Donald Trump administration says S-400 Triumf deal with Russia a 'significant transaction', may lead to CAATSA sanctions
The purchase of major military equipments like the multi-billion-dollar S-400 Triumf from Russia would be considered as a 'significant transaction', the Trump administration said.
Washington: The purchase of major military equipments like the multi-billion-dollar S-400 Triumf from Russia would be considered as a "significant transaction" and has a potential for imposing tough US sanctions, the Trump administration said Friday, as India mulls buying the air defence systems.
Trump on Thursday signed an executive order, paving the way for slapping crippling sanctions on countries and foreign entities and individuals violating the Countering America's Adversaries Through Sanctions Act (CAATSA).
After signing of the order, the US imposed sanctions on a Chinese entity, the Equipment Development Department and its director Li Shangfu for its recent purchase of Russian Sukhoi Su-35 fighter jets and S-400 surface-to-air missile, a senior administration official told reporters during a conference call.
The CAATSA that imposed sanctions on Iran, North Korea and Russia, has the potential to affect India's defence purchases as it is planning to buy five S-400 Triumf missile air defence systems from Russia for around $4.5 billion.
"We want to stress that the legislative standard is a significant transaction with an entity that appears on the List of Specified Persons. We took these actions because China took delivery of 10 Sukhoi fighter aircraft, specifically Su-25s, in December of 2017, after the CAATSA statute came into force. It also took delivery of a batch of S-400 sometimes known as SA-21 surface-to-air missile systems or related equipment in January of this year," the official said.
The US official, who did not wish to be identified, emphasised that the ultimate target of these sanctions was Russia.
"CAATSA sanctions in this context are not intended to undermine the defense capabilities of any particular country. They are instead aimed at imposing costs upon Russia in response to its malign activities," he said.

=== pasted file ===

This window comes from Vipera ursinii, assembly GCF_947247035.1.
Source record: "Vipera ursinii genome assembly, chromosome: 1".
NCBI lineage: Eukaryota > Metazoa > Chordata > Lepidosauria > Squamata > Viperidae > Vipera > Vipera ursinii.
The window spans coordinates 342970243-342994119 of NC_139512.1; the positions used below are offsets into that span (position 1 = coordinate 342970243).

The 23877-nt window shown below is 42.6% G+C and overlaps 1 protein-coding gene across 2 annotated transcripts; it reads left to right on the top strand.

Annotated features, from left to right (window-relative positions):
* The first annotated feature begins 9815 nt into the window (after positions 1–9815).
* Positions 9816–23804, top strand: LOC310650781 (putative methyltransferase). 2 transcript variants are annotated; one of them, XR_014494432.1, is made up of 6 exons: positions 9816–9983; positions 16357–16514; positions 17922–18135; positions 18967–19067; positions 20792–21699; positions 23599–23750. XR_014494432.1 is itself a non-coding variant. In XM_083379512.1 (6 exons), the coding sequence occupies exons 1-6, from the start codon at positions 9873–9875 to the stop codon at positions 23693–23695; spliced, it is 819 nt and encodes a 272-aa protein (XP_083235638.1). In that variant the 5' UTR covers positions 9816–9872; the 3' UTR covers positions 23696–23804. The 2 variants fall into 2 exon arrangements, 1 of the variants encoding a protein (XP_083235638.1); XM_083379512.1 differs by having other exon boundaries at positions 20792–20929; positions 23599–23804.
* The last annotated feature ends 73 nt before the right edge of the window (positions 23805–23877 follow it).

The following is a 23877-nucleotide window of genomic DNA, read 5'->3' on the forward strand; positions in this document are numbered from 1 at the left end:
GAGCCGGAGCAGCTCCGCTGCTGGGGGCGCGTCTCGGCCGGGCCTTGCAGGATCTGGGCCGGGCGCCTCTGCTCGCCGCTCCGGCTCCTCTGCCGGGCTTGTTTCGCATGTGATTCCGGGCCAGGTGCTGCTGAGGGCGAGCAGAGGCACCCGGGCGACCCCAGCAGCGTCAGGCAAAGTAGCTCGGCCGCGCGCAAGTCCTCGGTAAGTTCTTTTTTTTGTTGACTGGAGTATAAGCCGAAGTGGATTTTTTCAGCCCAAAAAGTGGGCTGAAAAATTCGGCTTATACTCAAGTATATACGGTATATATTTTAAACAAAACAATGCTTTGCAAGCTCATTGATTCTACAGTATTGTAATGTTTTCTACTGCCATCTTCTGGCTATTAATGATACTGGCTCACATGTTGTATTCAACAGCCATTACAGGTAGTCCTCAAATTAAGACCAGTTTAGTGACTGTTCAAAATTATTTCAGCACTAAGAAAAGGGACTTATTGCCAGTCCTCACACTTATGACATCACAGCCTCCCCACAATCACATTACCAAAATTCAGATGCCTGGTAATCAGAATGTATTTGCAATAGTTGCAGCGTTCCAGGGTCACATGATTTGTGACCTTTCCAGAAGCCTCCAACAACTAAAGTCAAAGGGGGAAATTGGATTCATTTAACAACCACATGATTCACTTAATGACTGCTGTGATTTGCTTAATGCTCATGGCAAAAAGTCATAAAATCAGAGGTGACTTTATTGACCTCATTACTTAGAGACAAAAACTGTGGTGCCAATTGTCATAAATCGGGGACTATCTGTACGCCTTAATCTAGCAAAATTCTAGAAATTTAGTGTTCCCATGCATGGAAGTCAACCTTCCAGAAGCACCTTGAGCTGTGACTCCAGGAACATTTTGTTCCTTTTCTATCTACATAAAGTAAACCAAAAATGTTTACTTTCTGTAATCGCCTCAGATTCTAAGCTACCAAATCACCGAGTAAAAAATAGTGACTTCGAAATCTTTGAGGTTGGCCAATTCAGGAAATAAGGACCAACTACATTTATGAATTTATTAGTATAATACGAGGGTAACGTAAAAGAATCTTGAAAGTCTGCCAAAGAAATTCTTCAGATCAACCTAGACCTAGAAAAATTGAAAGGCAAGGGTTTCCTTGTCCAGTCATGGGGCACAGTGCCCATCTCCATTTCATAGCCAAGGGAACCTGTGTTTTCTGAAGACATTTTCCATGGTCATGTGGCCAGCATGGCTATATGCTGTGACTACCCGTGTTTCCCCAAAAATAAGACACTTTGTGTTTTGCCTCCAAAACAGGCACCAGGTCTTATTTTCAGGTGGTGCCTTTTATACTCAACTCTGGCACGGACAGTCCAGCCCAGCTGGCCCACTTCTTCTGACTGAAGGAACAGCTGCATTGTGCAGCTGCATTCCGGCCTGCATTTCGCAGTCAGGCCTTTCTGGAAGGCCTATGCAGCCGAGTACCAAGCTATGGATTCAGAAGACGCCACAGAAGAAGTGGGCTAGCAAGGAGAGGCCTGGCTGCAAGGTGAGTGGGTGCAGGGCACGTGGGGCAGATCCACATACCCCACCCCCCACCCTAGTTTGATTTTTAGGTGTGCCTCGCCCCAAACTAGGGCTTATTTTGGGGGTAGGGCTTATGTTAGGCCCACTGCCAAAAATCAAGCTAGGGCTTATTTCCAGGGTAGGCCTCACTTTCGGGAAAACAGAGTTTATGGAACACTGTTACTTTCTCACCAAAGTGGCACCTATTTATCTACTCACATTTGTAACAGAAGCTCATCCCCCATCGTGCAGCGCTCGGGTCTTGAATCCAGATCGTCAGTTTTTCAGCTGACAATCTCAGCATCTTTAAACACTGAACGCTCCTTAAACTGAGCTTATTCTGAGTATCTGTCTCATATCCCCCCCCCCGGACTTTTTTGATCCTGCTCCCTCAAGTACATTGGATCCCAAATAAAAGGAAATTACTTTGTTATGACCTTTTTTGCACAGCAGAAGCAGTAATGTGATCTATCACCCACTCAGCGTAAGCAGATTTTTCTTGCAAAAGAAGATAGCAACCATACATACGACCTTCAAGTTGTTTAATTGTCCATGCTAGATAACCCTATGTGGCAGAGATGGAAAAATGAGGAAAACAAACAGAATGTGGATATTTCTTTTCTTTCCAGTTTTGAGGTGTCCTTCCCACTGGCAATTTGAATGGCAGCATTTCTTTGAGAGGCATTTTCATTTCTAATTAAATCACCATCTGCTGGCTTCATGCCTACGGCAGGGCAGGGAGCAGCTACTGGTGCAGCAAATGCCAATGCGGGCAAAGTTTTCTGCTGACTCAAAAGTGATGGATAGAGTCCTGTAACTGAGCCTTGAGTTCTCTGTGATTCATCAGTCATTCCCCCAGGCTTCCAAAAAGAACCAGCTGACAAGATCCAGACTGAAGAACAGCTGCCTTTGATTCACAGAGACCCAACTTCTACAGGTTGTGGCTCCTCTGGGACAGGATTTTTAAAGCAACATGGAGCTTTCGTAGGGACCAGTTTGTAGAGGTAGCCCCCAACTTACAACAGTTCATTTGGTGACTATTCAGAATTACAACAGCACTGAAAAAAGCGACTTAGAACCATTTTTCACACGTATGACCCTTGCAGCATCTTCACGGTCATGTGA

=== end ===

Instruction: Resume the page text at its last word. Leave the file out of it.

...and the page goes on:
"Those malign activities are undertaken to compete with the US and its allies and partners. This is for the first time that the US has sanctioned anyone under Section 231 of CAATSA, which focuses upon, those who engage in significant transactions with entities that appear on the LSP (List of Specified Persons)," the official said.
He declined to answer a question whether the US would be taking similar action against countries, like Turkey, that buy S-400 missile defence system.
"As to other potential recipients of the S-400, we haven't made any determinations yet with respect to what to do about those, but you can be confident that we have spent an enormous amount of time talking about prospective purchases of things such as S-400s and Sukhois with people all around the world who may have been interested in such things and some who may still be," the official said.
He said the Trump administration has made it "very clear" to these countries that these systems like the S-400 are a system of key concern with potential CAATSA implications.
"So while decisions on other cases have yet to be made, and indeed other transactions have yet to occur, we hope that at least this step will send a signal of our seriousness and perhaps encourage others to think twice about their own engagement with the Russian defence and intelligence sectors, which would of course be precisely what we hope Congress intended, and what we are required to do pursuant to the fact," the official said.
In the recent 2+2 Dialogue held in New Delhi, US defence secretary James Mattis had said, "The sanctions aren't intended to adversely impact countries like India. They are intended to have an impact the sanctioned country, which is Russia. And so we'll work our way through the waiver decision as the days and weeks proceed, and we'll do that alongside our partner, India, as well."
He had also said that the US was working to impose CAATSA Section 231 in a way that is appropriate and lawful and to exercise that waiver authority only where it makes sense.
Back on stage, Donald Trump airs conspiracy theories and flirts with chance of 2024 presidential run
Addressing a sold-out crowd of about 1,250 for his first major speech since February, Trump, 74, appeared to lack much of the raw energy and enthusiasm that he often brought to his raucous, larger campaign rallies
Joe Biden to set off on first official overseas visit as president tomorrow; G7, NATO meetings on agenda
Biden will leave for the UK on Wednesday and then visit Brussels and Geneva as part of the trip, that ends next week
COVID-19 treatment: Antibody cocktail used to treat Donald Trump is helping patients in India; here's how
Monoclonal antibodies are targeted towards countering a specific antigen, which is nothing but a foreign element that the immune system recognises to be a threat